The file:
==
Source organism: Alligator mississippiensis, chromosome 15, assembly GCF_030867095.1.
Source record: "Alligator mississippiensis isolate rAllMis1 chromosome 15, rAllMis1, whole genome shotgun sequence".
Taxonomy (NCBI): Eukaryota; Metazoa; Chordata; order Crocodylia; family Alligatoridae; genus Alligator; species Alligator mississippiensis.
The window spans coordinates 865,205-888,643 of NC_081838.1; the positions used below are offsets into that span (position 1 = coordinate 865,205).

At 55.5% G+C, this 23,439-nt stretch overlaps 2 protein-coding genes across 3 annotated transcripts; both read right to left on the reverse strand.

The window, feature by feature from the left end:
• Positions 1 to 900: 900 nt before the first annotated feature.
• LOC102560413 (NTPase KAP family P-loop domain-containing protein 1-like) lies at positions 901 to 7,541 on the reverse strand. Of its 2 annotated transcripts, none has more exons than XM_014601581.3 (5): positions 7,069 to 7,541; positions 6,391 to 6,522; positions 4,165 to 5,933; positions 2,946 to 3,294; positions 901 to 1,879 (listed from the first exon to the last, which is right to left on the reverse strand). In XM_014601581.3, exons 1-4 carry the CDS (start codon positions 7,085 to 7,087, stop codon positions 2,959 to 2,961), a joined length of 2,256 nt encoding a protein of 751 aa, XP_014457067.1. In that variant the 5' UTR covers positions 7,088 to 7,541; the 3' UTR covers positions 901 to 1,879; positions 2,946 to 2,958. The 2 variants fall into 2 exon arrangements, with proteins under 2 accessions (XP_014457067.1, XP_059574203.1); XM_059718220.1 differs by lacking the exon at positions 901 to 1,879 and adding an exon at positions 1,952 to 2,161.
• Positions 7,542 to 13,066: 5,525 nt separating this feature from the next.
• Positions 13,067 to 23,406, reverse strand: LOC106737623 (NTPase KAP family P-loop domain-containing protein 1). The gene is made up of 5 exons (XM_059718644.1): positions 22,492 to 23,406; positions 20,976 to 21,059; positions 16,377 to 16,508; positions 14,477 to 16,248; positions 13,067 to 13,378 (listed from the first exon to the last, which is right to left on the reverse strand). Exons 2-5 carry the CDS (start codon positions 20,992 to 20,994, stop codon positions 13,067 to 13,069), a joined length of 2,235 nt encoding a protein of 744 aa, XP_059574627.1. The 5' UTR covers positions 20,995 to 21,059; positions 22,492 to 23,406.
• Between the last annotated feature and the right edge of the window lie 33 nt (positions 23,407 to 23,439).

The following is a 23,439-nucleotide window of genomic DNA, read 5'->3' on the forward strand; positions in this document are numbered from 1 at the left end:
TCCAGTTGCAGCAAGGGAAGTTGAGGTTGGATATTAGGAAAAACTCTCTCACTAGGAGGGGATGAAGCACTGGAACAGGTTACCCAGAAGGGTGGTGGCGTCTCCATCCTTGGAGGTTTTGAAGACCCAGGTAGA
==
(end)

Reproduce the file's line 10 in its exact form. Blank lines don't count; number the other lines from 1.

• Positions 13,067 to 23,406, reverse strand: LOC106737623 (NTPase KAP family P-loop domain-containing protein 1). The gene is made up of 5 exons (XM_059718644.1): positions 22,492 to 23,406; positions 20,976 to 21,059; positions 16,377 to 16,508; positions 14,477 to 16,248; positions 13,067 to 13,378 (listed from the first exon to the last, which is right to left on the reverse strand). Exons 2-5 carry the CDS (start codon positions 20,992 to 20,994, stop codon positions 13,067 to 13,069), a joined length of 2,235 nt encoding a protein of 744 aa, XP_059574627.1. The 5' UTR covers positions 20,995 to 21,059; positions 22,492 to 23,406.